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Go Read This | 10 Things You May Not Know About Ebook Prices — LuzmeLuzme

Fascinating piece on ebook prices in the UK versus ebook prices in the US. Makes you wonder whether it was a good thing for Irish publishers that Irish Kindle readers were offered the chance to switch to Amazon.co.uk rather than Amazon.com for their ebook purchases:

In the UK, there is usually a fierce price war going on between Amazon and some new entrant; currently it is Sainsburys, previously it was Sony and Nook. But there is usually someone trying to buy market share by discounting the price. Previously we had the 20p offer from Sony, now 99p seems more common.

via 10 Things You May Not Know About Ebook Prices — LuzmeLuzme.

Some Thoughts On B&N’s Nook problem

The news from B&N’s Nook division is bad:

The NOOK segment (including digital content, devices and accessories), had revenues of $125 million for the nine-week holiday period, decreasing 60.5% as compared to a year ago.  Device and accessories sales were $88.7 million for the holiday period, a decrease of 66.7% from a year ago, due to lower unit selling volume and lower average selling prices.  Digital content sales were $36.5 million for the holiday period, a decline of 27.3% compared to a year ago due to lower device unit sales and lower average selling prices.

via Barnes & Noble Booksellers.

I’ve got more sympathy for B&N than some, indeed I think we should be thanking it for spending so much of its investors money to discover some important things for us.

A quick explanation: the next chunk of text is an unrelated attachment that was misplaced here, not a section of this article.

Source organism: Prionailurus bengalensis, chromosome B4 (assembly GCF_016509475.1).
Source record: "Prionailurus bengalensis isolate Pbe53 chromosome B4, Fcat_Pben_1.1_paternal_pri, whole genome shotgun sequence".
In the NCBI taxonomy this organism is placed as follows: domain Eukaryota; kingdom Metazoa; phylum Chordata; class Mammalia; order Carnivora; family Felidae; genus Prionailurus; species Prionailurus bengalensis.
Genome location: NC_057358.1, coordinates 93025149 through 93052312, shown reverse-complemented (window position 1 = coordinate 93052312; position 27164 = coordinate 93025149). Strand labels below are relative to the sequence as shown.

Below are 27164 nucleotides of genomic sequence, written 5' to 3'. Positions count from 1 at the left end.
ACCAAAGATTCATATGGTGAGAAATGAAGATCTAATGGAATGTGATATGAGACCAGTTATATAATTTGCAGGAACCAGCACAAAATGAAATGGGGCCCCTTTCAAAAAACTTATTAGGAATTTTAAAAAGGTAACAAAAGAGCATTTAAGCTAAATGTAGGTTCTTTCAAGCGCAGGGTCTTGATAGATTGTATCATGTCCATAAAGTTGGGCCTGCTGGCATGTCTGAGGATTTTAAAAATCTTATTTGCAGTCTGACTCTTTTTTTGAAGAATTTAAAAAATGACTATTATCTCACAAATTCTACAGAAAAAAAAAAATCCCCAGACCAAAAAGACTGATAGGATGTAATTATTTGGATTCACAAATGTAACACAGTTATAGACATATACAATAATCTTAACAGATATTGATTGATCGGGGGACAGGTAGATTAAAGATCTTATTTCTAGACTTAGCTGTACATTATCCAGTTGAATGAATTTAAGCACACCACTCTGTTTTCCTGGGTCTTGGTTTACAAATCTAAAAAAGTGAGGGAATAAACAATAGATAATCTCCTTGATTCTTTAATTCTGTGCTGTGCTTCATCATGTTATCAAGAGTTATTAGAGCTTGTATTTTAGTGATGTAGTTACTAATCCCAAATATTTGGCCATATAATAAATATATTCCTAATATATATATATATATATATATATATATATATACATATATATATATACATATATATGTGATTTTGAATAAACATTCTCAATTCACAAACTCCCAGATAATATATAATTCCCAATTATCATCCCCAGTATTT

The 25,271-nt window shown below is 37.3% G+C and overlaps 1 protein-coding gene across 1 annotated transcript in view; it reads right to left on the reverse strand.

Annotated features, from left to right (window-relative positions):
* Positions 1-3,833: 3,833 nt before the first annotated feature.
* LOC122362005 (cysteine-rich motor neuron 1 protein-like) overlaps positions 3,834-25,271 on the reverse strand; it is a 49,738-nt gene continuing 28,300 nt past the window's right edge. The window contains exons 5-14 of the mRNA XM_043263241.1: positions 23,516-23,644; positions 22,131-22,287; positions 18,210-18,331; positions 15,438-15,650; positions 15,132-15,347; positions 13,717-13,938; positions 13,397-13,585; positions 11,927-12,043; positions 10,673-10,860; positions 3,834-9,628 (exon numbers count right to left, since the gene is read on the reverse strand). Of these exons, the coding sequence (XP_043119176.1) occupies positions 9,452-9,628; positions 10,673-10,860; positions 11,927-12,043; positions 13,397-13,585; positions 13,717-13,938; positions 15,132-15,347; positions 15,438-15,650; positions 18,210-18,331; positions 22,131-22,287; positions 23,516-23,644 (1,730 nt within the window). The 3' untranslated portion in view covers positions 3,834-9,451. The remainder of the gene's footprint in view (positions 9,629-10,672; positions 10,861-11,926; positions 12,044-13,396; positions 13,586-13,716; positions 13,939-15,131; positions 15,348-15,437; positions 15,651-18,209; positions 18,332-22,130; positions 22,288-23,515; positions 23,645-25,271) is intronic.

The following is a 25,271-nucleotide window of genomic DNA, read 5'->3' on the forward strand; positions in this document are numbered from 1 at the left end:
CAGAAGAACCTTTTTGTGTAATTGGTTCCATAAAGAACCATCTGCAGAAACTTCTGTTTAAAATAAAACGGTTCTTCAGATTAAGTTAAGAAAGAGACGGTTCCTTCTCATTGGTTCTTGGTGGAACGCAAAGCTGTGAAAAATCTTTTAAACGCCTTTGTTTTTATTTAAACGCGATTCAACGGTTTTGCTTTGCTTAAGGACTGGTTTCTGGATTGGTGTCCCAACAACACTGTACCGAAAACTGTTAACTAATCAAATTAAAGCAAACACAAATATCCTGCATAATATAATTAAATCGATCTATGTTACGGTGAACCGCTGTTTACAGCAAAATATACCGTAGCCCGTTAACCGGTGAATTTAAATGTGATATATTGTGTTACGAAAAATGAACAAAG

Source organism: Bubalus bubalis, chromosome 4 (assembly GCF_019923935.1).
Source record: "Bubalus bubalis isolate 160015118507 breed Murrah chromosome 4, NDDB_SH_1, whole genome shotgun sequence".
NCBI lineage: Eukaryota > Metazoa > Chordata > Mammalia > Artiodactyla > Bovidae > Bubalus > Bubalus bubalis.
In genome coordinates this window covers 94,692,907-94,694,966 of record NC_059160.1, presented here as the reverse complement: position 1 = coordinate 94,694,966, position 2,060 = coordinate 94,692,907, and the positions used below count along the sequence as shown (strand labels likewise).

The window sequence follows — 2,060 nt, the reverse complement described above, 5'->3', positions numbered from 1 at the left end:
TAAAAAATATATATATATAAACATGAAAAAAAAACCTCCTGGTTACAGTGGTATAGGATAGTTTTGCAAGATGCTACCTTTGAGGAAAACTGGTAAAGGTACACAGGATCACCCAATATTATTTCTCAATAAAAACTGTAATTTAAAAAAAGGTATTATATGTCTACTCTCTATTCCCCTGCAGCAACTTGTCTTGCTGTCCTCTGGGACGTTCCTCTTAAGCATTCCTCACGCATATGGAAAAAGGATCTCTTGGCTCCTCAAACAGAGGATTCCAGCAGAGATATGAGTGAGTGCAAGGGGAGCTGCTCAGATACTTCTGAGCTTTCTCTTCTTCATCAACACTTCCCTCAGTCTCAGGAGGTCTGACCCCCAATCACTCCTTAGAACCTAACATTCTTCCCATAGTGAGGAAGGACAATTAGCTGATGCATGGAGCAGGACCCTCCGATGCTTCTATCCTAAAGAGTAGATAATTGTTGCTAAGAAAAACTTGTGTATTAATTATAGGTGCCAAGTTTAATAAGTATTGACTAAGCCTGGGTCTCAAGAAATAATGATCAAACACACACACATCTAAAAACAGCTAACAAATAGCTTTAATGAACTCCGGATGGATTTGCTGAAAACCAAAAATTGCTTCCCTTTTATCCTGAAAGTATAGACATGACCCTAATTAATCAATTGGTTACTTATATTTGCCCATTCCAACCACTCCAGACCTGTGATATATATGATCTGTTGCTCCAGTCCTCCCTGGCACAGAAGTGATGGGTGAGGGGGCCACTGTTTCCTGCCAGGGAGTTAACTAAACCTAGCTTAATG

For a time it seemed to me that Nook was a success. Perhaps that was naive of me, but it seemed like a good match, dedicated book people selling digital content to dedicated book readers. The lurch towards tablets was probably not a good one, prompted as it was by the iPad and the Kindle Fire, it might have seemed like a fabulous strategy, but in truth (but sadly in retrospect) it was too expensive and too long a game for B&N to ever win against its much better funded and positions rivals.

The big question for B&N is whether there is a profitable ebook and digital content business to be pulled from the mess of Nook. The shocking drop in digital content sells in the holiday period is blamed on two things, lower device sales and lower average selling prices.

Taking those one by one the device sales driving content sales suggests two things which would be clear to anyone looking in on Nook. For too long, the digital content side of the business has been a slave to the device side. Too little effort has been made to open content sales to those without devices, too little effort on gaining ground on smartphones and tablets other than Nooks.

If the digital content side is to thrive then B&N will have to encourage readers to buy Nook content everywhere and anywhere they can connect to the web regardless of device and to do so more easily than they currently can (which probably means rethinking the company’s current DRM strategy). In some ways the failure of the tablets (and note, I laud even what might be termed a failure here. B&N has still sold a LOT of devices) probably makes this a likely development anyway. Hopefully it will be a rapid one too.